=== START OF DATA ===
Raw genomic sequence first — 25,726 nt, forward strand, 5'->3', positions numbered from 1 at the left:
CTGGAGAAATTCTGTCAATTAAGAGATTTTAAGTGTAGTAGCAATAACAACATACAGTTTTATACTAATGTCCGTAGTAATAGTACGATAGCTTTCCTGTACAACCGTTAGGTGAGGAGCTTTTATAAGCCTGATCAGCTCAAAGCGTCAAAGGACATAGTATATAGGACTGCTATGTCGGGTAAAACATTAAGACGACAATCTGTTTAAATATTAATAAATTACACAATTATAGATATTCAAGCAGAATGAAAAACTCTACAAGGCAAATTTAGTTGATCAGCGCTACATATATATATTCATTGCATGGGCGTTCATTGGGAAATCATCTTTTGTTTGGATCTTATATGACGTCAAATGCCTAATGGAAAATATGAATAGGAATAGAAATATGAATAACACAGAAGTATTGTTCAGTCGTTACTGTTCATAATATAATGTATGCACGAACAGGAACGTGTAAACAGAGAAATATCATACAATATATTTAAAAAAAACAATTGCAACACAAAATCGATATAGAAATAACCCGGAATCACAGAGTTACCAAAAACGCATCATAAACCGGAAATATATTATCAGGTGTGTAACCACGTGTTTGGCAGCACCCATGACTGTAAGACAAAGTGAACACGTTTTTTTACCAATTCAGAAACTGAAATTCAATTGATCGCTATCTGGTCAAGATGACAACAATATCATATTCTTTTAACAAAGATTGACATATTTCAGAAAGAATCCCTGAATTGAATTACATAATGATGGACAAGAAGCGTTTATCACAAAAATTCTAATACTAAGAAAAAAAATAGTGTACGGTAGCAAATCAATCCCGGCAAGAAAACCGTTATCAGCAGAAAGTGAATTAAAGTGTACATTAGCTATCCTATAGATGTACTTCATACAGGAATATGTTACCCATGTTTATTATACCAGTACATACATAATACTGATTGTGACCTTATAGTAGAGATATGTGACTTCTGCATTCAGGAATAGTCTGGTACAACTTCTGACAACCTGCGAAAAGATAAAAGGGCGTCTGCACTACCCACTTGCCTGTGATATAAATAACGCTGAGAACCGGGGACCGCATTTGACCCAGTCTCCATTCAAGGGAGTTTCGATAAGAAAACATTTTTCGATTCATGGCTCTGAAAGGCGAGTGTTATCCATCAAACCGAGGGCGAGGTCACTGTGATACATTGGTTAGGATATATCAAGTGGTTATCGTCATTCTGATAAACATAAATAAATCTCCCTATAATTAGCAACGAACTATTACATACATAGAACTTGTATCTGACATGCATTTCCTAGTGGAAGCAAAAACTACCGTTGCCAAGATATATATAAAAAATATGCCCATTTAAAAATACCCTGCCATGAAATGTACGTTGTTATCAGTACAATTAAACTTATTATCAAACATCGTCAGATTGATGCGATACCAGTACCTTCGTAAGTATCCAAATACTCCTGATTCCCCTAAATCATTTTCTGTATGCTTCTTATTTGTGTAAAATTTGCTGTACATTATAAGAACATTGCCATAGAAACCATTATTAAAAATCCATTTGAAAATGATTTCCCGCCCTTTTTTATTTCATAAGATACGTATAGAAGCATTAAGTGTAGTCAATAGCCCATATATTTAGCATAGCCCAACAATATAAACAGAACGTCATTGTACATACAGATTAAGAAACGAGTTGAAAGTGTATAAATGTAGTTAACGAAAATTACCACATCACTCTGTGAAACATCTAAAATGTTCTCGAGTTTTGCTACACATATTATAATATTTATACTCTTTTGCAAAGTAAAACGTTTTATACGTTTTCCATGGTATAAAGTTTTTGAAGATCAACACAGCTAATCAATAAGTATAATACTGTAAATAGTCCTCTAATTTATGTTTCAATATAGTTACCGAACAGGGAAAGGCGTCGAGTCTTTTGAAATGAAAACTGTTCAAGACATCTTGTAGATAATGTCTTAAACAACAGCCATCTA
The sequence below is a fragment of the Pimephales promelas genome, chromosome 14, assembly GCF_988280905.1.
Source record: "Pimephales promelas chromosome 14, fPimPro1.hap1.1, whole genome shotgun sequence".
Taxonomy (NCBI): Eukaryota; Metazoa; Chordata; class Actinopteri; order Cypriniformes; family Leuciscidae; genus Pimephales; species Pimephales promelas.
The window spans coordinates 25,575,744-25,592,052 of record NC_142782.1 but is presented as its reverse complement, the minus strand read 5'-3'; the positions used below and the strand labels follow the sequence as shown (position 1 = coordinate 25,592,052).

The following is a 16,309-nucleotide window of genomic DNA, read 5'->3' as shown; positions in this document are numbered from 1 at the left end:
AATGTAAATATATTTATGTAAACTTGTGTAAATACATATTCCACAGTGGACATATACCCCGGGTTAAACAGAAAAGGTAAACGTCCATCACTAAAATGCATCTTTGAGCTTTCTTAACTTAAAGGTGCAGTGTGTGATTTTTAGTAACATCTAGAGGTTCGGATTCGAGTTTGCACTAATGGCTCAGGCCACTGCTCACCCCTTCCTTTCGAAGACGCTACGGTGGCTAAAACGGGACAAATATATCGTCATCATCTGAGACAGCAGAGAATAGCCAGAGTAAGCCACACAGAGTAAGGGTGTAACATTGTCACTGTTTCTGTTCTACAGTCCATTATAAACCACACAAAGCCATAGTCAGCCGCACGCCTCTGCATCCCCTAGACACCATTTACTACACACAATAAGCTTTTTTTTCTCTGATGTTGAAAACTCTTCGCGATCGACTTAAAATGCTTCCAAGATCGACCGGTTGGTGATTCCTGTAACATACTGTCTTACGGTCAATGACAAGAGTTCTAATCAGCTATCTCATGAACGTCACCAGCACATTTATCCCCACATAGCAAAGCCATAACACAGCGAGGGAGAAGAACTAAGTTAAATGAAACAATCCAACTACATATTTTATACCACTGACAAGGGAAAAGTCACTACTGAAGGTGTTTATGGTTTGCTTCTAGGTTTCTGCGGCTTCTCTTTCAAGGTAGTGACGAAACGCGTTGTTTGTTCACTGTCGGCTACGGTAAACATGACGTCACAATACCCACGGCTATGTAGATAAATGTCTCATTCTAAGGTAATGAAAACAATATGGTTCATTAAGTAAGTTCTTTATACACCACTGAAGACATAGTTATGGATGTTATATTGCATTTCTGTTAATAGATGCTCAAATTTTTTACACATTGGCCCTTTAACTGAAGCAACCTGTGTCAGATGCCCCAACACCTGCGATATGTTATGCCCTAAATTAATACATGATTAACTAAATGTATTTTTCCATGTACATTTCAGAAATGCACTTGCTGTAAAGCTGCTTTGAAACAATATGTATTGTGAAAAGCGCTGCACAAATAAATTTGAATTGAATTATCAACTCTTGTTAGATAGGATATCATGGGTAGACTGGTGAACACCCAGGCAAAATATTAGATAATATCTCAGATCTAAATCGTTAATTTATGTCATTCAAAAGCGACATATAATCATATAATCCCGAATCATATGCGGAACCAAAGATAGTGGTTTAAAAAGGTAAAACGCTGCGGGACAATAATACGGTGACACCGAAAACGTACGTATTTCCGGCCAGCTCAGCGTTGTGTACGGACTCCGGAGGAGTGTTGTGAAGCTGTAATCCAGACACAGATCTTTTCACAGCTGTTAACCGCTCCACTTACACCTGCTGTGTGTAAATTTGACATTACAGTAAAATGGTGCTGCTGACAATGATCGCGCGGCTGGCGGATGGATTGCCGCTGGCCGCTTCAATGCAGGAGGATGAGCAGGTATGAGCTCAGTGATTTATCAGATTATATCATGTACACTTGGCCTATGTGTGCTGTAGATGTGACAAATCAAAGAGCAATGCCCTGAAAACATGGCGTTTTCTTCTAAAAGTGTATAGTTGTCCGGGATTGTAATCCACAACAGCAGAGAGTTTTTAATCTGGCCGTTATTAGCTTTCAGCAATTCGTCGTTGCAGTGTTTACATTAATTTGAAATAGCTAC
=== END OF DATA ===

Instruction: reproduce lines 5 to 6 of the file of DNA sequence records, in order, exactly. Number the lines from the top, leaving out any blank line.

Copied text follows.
Taxonomy (NCBI): Eukaryota; Metazoa; Chordata; class Actinopteri; order Cypriniformes; family Leuciscidae; genus Pimephales; species Pimephales promelas.
The window spans coordinates 25,575,744-25,592,052 of record NC_142782.1 but is presented as its reverse complement, the minus strand read 5'-3'; the positions used below and the strand labels follow the sequence as shown (position 1 = coordinate 25,592,052).